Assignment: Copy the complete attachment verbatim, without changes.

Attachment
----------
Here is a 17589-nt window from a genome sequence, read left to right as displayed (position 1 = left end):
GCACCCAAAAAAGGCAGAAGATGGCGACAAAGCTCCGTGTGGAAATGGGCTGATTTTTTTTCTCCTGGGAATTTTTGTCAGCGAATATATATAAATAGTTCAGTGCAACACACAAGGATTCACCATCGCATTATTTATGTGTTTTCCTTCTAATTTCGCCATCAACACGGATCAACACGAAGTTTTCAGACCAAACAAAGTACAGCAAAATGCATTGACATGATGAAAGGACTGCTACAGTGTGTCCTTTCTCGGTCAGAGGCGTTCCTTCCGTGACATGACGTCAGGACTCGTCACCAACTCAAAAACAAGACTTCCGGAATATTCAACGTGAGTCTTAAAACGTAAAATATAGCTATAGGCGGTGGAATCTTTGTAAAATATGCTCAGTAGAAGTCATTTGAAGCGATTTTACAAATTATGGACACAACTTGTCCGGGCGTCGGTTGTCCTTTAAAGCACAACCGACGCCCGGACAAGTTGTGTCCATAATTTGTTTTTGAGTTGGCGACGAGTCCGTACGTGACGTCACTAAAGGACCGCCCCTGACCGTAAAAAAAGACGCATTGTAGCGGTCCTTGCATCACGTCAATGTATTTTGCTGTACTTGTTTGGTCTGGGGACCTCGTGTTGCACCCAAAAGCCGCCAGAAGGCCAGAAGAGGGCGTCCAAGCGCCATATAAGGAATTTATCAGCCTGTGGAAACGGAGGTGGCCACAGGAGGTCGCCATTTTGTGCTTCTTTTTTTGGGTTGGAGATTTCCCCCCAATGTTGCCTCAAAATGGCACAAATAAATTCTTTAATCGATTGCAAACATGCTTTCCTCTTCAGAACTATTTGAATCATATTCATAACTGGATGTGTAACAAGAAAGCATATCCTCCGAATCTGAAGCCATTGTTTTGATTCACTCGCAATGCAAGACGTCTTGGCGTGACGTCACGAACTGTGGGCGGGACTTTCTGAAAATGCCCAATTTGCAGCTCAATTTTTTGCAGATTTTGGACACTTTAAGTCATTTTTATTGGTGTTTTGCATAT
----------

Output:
Here is a 17589-nt window from a genome sequence, read left to right as displayed (position 1 = left end):
GCACCCAAAAAAGGCAGAAGATGGCGACAAAGCTCCGTGTGGAAATGGGCTGATTTTTTTTCTCCTGGGAATTTTTGTCAGCGAATATATATAAATAGTTCAGTGCAACACACAAGGATTCACCATCGCATTATTTATGTGTTTTCCTTCTAATTTCGCCATCAACACGGATCAACACGAAGTTTTCAGACCAAACAAAGTACAGCAAAATGCATTGACATGATGAAAGGACTGCTACAGTGTGTCCTTTCTCGGTCAGAGGCGTTCCTTCCGTGACATGACGTCAGGACTCGTCACCAACTCAAAAACAAGACTTCCGGAATATTCAACGTGAGTCTTAAAACGTAAAATATAGCTATAGGCGGTGGAATCTTTGTAAAATATGCTCAGTAGAAGTCATTTGAAGCGATTTTACAAATTATGGACACAACTTGTCCGGGCGTCGGTTGTCCTTTAAAGCACAACCGACGCCCGGACAAGTTGTGTCCATAATTTGTTTTTGAGTTGGCGACGAGTCCGTACGTGACGTCACTAAAGGACCGCCCCTGACCGTAAAAAAAGACGCATTGTAGCGGTCCTTGCATCACGTCAATGTATTTTGCTGTACTTGTTTGGTCTGGGGACCTCGTGTTGCACCCAAAAGCCGCCAGAAGGCCAGAAGAGGGCGTCCAAGCGCCATATAAGGAATTTATCAGCCTGTGGAAACGGAGGTGGCCACAGGAGGTCGCCATTTTGTGCTTCTTTTTTTGGGTTGGAGATTTCCCCCCAATGTTGCCTCAAAATGGCACAAATAAATTCTTTAATCGATTGCAAACATGCTTTCCTCTTCAGAACTATTTGAATCATATTCATAACTGGATGTGTAACAAGAAAGCATATCCTCCGAATCTGAAGCCATTGTTTTGATTCACTCGCAATGCAAGACGTCTTGGCGTGACGTCACGAACTGTGGGCGGGACTTTCTGAAAATGCCCAATTTGCAGCTCAATTTTTTGCAGATTTTGGACACTTTAAGTCATTTTTATTGGTGTTTTGCATAT